The people who invented Google hadn’t even been born, so I don’t know how easy it was to track the song down then. I may have been told it was Steely Dan’s by someone in the know, or I may have heard the original on the radio sometime after. Then it was a matter of hot-footing it to the record shop and seeing which album it was on. I bought Pretzel Logic on the strength of that one song.

How to describe the album? It was unusual compared to most rock albums of the time that I don’t know if it is rock by rights. The songs seem more intellectual than most though the lyrics are somewhat obscure. I’ve heard them described as musical short-stories, each song, compact by that day’s standards, features its own protagonist, often if not entirely in the noir genre of storytelling: shady characters, down-and-outs, dealers, misfits and crooks. It’s distanced further from standard rock fare by its hints of jazz influences – Charlie Parker, Horace Silver and, of course, Duke Ellington’s East St. Louis Toodle-oo. There’s also occasional funkiness and use of horns.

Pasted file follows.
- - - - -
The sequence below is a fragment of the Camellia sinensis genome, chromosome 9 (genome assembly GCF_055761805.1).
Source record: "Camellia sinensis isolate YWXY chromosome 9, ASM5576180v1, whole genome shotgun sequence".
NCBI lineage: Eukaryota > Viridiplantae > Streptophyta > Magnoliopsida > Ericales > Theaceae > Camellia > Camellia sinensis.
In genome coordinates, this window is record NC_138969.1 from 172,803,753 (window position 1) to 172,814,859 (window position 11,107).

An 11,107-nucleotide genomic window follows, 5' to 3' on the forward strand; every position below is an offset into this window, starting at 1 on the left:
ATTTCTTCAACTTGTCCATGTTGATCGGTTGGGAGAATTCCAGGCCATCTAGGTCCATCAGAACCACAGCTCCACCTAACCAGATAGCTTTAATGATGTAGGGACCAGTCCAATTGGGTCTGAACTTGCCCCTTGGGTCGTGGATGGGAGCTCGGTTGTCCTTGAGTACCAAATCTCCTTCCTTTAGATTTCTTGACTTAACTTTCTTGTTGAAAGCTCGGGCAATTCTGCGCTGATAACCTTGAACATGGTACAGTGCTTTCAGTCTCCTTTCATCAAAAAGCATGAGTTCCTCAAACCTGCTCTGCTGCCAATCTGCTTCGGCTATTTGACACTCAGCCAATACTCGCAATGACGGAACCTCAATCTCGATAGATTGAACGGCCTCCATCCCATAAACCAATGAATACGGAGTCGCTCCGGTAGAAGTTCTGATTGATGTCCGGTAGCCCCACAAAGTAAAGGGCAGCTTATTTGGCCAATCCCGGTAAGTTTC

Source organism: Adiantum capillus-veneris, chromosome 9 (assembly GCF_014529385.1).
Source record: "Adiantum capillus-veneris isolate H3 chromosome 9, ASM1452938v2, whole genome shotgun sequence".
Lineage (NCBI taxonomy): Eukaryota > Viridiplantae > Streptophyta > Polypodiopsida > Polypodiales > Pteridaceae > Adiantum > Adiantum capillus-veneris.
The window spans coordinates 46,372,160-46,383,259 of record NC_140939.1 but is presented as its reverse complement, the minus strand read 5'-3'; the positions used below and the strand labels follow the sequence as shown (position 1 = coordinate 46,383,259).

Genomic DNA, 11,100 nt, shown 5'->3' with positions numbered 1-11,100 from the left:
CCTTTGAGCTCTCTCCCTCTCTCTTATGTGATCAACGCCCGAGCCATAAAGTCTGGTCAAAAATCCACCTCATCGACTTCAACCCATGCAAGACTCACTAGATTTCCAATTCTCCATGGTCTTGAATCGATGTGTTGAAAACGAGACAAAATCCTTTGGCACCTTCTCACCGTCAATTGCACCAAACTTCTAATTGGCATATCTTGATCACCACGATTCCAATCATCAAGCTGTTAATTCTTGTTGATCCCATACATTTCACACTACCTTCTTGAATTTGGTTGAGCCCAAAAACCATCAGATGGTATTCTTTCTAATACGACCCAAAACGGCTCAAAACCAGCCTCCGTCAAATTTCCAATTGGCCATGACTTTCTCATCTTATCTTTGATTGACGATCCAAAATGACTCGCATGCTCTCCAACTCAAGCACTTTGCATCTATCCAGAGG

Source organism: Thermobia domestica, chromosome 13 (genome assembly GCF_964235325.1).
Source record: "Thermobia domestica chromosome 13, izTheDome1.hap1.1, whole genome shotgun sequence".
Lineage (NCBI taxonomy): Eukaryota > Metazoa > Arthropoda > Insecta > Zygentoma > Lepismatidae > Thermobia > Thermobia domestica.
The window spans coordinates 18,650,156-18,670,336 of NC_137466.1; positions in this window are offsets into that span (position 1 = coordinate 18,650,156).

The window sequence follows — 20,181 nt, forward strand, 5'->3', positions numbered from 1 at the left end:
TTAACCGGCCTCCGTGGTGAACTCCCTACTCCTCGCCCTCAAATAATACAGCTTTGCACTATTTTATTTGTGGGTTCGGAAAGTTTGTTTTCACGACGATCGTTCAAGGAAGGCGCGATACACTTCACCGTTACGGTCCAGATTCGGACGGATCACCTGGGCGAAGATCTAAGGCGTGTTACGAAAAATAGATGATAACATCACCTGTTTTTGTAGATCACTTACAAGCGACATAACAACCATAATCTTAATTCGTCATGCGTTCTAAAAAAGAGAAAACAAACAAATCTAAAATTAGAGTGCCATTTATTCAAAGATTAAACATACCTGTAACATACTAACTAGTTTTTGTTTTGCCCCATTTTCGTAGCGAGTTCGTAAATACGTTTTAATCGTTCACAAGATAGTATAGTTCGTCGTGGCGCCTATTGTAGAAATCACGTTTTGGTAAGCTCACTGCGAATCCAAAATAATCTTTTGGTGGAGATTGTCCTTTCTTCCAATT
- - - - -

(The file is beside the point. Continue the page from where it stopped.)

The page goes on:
It had to be at least twenty years since I last listened to Pretzel Logic from beginning to end. I think it remains a good album; timeless, as they say. And to me it’s still one of my “perfect albums”, consistently good without highs or lows.

Rikki, Don’t Lose That Number
Night By Night
Any Major Dude Will Tell You
East St. Louis Toodle-oo
Parker’s Band
Through With Buzz
Pretzel Logic
With A Gun
Charlie Freak
Monkey In My Soul

Posted in Earwax | Tagged , , , , | Leave a comment

ah, little Pluto, it’s so good to see you